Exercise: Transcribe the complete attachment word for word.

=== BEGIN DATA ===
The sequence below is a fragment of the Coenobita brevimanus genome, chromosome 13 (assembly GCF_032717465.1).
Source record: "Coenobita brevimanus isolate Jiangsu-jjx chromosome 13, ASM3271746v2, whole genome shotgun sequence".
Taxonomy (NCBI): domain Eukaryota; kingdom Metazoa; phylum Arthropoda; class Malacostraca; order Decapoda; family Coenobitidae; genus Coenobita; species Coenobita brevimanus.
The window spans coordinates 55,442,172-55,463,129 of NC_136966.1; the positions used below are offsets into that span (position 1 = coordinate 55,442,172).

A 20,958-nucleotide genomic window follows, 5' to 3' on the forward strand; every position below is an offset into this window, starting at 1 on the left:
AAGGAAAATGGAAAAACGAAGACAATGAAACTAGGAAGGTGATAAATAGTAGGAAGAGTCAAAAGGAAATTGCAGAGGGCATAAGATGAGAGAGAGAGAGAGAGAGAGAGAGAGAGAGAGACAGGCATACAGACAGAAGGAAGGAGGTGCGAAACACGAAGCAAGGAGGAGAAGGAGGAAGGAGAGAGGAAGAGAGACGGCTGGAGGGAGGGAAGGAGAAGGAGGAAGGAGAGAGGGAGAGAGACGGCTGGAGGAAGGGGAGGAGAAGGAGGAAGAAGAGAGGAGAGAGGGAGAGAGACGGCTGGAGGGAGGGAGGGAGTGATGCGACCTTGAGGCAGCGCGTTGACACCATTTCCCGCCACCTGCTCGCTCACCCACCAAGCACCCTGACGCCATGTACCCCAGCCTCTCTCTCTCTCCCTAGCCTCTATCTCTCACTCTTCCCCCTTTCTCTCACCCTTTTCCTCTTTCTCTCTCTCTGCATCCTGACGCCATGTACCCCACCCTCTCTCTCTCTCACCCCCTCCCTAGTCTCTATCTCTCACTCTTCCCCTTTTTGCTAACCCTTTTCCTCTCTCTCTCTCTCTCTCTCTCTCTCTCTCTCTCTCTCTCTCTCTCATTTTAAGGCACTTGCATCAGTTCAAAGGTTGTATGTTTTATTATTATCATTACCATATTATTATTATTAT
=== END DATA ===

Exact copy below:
The sequence below is a fragment of the Coenobita brevimanus genome, chromosome 13 (assembly GCF_032717465.1).
Source record: "Coenobita brevimanus isolate Jiangsu-jjx chromosome 13, ASM3271746v2, whole genome shotgun sequence".
Taxonomy (NCBI): domain Eukaryota; kingdom Metazoa; phylum Arthropoda; class Malacostraca; order Decapoda; family Coenobitidae; genus Coenobita; species Coenobita brevimanus.
The window spans coordinates 55,442,172-55,463,129 of NC_136966.1; the positions used below are offsets into that span (position 1 = coordinate 55,442,172).

A 20,958-nucleotide genomic window follows, 5' to 3' on the forward strand; every position below is an offset into this window, starting at 1 on the left:
AAGGAAAATGGAAAAACGAAGACAATGAAACTAGGAAGGTGATAAATAGTAGGAAGAGTCAAAAGGAAATTGCAGAGGGCATAAGATGAGAGAGAGAGAGAGAGAGAGAGAGAGAGAGAGACAGGCATACAGACAGAAGGAAGGAGGTGCGAAACACGAAGCAAGGAGGAGAAGGAGGAAGGAGAGAGGAAGAGAGACGGCTGGAGGGAGGGAAGGAGAAGGAGGAAGGAGAGAGGGAGAGAGACGGCTGGAGGAAGGGGAGGAGAAGGAGGAAGAAGAGAGGAGAGAGGGAGAGAGACGGCTGGAGGGAGGGAGGGAGTGATGCGACCTTGAGGCAGCGCGTTGACACCATTTCCCGCCACCTGCTCGCTCACCCACCAAGCACCCTGACGCCATGTACCCCAGCCTCTCTCTCTCTCCCTAGCCTCTATCTCTCACTCTTCCCCCTTTCTCTCACCCTTTTCCTCTTTCTCTCTCTCTGCATCCTGACGCCATGTACCCCACCCTCTCTCTCTCTCACCCCCTCCCTAGTCTCTATCTCTCACTCTTCCCCTTTTTGCTAACCCTTTTCCTCTCTCTCTCTCTCTCTCTCTCTCTCTCTCTCTCTCTCTCTCTCTCATTTTAAGGCACTTGCATCAGTTCAAAGGTTGTATGTTTTATTATTATCATTACCATATTATTATTATTAT